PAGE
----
Customers shouldn’t pay for FPL’s legacy of negligence and deception argues SACE
Late yesterday, Southern Alliance for Clean Energy (SACE) filed its brief with the Florida Public Service Commission (PSC) arguing that customers should not have to pay for the clean up of an underground contamination plume created by Florida Power & Light’s (FPL) negligent operation of the cooling canals at its Turkey Point nuclear power plant for decades. FPL knew or should have known as early as 1978 that the operation of the cooling canals at the Turkey Point plant south of Miami was creating a hyper-saline plume that was polluting the Biscayne Aquifer – the drinking water resource for South Florida – but it failed to act for almost 40 years. Over 500 FPL customers have filed letters with the Commission stating that FPL customers shouldn’t have to pay for the company’s mistakes.
Moreover, the company in 2009 misled regulators, both the South Florida Water Management District and the Public Service Commission, on the magnitude of its environmental problem – the clean up is now projected to cost over $200 million. Stunningly, FPL is requesting that customers pay. SACE, Office of Public Counsel, and industrial users filed briefs in opposition to FPL’s unfair request. The Commission will consider the briefs filed yesterday by SACE and other parties in the Environmental Cost Recovery Clause docket and will render a final decision on FPL’s request on December 12, 2017.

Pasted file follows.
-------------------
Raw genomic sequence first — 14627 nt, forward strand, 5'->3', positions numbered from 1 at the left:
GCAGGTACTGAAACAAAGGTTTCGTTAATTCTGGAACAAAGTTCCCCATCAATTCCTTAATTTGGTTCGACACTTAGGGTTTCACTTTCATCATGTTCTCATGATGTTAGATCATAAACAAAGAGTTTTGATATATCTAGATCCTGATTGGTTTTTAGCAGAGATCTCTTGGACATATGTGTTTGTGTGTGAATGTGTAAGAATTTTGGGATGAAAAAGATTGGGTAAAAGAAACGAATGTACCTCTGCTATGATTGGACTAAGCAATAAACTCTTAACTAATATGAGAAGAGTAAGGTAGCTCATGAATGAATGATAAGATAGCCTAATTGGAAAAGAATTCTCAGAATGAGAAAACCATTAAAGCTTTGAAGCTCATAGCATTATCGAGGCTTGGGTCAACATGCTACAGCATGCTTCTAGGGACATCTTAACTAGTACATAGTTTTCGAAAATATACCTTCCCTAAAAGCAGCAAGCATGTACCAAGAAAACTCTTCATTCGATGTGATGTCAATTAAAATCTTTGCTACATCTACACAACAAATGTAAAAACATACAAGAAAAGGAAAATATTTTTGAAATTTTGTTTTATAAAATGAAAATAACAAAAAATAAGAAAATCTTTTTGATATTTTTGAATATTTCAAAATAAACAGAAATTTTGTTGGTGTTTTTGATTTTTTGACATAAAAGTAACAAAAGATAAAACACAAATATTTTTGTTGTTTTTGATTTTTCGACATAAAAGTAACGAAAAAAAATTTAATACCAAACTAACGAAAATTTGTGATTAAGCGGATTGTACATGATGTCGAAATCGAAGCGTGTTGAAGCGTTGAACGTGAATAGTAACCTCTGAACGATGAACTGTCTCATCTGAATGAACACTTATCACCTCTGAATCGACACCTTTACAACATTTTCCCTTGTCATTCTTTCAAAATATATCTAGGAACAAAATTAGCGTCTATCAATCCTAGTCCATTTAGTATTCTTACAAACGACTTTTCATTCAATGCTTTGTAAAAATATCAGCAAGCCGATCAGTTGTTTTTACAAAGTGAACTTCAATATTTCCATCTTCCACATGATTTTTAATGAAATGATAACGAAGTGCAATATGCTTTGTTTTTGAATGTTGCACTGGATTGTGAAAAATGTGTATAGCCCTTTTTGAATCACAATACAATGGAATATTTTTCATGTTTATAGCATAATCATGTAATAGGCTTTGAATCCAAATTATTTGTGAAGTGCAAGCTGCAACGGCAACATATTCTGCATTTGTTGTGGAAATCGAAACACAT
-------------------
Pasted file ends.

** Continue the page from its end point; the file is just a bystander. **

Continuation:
In a related development on SACE’s Clean Water Act lawsuit on the impact of FPL’s hyper-saline contamination plume on Biscayne Bay, conservation groups, including SACE, in early August were issued an order by Magistrate Judge Alicia M. Otazo-Reyes, allowing their federal Clean Water Act lawsuit filed against FPL in July 2016 to move onto the next level. A hearing has now been scheduled for this Thursday at 10:00am by Judge Darrian P. Gayles at the Wilkie D. Ferguson United States Courthouse, 400 North Miami Avenue, Courtroom 11-1. The Plaintiffs expect an endorsement of the earlier magistrate Judge’s ruling, which would allow the Clean Water Act case to move forward and discovery to begin and to go to trial in 2018.